Moving around freely diminishes sensory awareness, arousal by places or the people in those places. Any strong visceral connection to the environment threatens to tie the individual down. This was the premonition at the end of The Merchant of Venice: to move freely, you can't feel too much. Today, as the desire to move freely has triumphed over the sensory claims of the space through which the body moves, the modern mobile individual has suffered a kind of tactile crisis: motion has helped desensitize the body. This general principle we now see realized in cities given over to the claims of traffic and rapid individual movement, cities filled with neutral spaces, cities which have succumbed to the dominant value of circulation.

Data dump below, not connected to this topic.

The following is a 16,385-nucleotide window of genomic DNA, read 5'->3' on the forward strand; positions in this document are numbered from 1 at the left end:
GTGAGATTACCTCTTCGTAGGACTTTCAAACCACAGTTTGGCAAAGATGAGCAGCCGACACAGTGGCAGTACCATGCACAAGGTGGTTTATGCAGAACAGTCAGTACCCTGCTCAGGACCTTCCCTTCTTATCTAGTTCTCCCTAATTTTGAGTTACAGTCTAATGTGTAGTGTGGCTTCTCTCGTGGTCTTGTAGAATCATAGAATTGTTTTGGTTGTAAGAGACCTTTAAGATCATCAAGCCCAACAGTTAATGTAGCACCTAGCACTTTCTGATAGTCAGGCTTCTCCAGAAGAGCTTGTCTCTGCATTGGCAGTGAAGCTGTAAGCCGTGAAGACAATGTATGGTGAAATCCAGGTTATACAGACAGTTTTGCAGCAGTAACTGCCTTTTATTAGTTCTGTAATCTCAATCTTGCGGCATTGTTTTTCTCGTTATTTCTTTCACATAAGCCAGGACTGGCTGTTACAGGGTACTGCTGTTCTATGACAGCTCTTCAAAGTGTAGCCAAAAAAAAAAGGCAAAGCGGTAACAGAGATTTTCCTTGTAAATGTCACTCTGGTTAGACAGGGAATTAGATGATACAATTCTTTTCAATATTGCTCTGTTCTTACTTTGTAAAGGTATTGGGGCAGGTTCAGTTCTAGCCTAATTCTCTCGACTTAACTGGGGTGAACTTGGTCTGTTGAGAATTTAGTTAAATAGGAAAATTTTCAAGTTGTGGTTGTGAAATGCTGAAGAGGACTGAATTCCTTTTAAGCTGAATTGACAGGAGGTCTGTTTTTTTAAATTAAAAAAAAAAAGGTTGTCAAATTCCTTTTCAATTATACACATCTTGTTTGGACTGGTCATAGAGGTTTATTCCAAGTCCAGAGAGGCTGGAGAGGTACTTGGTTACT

Flesh and Stone: The Body and the City in Western Civilization, Richard Sennett